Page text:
The Four Horsemen (of communication in conflict)



Conflict is about communication. How do we tell someone that there is a conflict? How do we communicate that there’s a problem? What are the worst things we could do or say in a conflict, and how can we avoid them?


Conflict is a struggle between people (lots of people, or just two) that is expressed in our behavior and/or words. Sometimes this expression of struggle is nonverbal, like avoiding the other person and not responding to their calls or texts. But other times this expression is verbal through tone of voice, words, or the dirty looks. All of these expressions are done to try and affect the other person. Maybe we are trying to make them feel bad, signal to them that we feel bad, or make them feel miserable or to blame for the situation in which you find yourselves.


The Four Horsemen of the Apocalypse

Dr. John Gottman developed a model of problematic behaviors in conflict that he termed the “four horsemen of the apocalypse” (Gottman 1993; Lisitsa 2013). The four horsemen are criticism, contempt, defensiveness, and stonewalling.


 

Criticism: assigning blame to someone else, questioning the other person’s values or virtues, and complaining about the other person in a conflict. This might sound like

“You’re just so selfish! You never think of me!”

What’s the result of consistent criticism? It makes the person being criticized feel rejected, hurt, or attacked and can lead to negative patterns of communication between people. It also doesn’t clearly state a need or a way to meet that need - there’s no call to action in a criticism. For example, “You’re just so selfish! You never think of me!” is a criticism of a partner’s overtime schedule which takes them away from home more frequently and limits family time. Instead of using the criticizing language above, the speaker could say something like, “I understand you’re working more overtime, but I miss you and I wish that we could spend more time together. Could we sit down to strategize things we could do to help our financial life, but that also give us time together? Or maybe a schedule so that we can protect our time together?” In this version, there is a call to action (to strategize or create a schedule) and a clearly stated need (time together), which makes it much more clear to the other party in conflict what you’re upset about and a path forward to potentially fix the presenting problem.


Contempt: mocking the other person, hostile nonverbals (i.e., sneering, eye-rolling), name-calling, or sarcasm all delivered in ways that insult and attack the other person’s self-worth and show disrespect. For example:

“You’re upset? Oh, please! I’ve been working so hard to make ends meet too, and then I come home and I have to clean and make dinner. I don’t have the time or the energy to deal with your complaints about a couple of overtime shifts! It’s not a big deal, you’re just complaining because you’re lazy. I work way more than you!”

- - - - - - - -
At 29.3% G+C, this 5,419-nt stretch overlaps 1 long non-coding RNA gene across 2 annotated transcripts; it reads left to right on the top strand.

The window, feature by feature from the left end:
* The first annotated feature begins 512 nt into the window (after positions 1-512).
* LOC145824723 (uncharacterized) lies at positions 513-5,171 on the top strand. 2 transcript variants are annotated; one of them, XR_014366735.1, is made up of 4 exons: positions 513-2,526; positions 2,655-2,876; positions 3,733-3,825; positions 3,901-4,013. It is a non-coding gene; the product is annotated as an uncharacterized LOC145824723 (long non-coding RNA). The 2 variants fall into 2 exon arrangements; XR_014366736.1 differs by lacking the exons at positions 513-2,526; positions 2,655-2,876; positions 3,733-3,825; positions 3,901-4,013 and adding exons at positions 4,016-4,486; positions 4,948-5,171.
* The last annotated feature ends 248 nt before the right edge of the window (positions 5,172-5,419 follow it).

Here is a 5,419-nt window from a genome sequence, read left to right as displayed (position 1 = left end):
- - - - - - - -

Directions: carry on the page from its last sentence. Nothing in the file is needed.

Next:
What’s the result of contempt? When someone uses contempt they are trying to appear morally superior to the other person. The result is rampant disrespect, less trust, and pervasive negative thoughts about the other person. In fact, contempt may be caused by consistent and long-simmering negative thoughts about another person.


Defensiveness: denying responsibility for your actions and playing the perpetual role of the victim. This might manifest in a statement like

“Well maybe I made a mistake, but you did that which is way worse!”

Defensiveness is often used to combat criticism. We might feel unjustly accused of something or we don’t want to shoulder responsibility for a mistake made or a valid criticism, so we search for excuses, play the victim role, and hope the other person will just back off. For example, “Yeah, I said I’d pay the bills, but you know how busy I am, why couldn’t you just take care of the bills today? You knew they were due too!” Defensiveness often results in blaming the other person.


Another option to a defensiveness is to admit fault and responsibility. For example, “Yeah, I said I’d pay the bills. I should have asked you to help me out with this task, because I knew I’d be busy, but I didn’t. I’m sorry. I’ll go make the calls right now to pay the bills and see if they will waive the late fees.”


Stonewalling: when someone shuts down and refuses to engage in the conversation or to interact in ways that deal with the conflict. This can happen when someone is overwhelmed and simply unable to engage any longer, or it can be a tactic used to deflect. It is often a response to contempt, but it can become a habit as a response to conflict in general.


If you are prone to stonewalling, it’s okay to take a break from a conversation about conflict. You can say something like “Okay, I know this is important, but I’m feeling very overwhelmed and angry right now. Could we take a break and come back to it in an hour? I want to talk this through, but I need to just get some quiet time for a bit to calm down and regroup.” Shape this language to your needs, of course, but the idea here is that instead of completely shutting down and shutting out the other person, you are inviting the conversation to continue, recognizing its importance, and also honoring your needs. An important piece to the formula above is the specific time to recommence your conversation.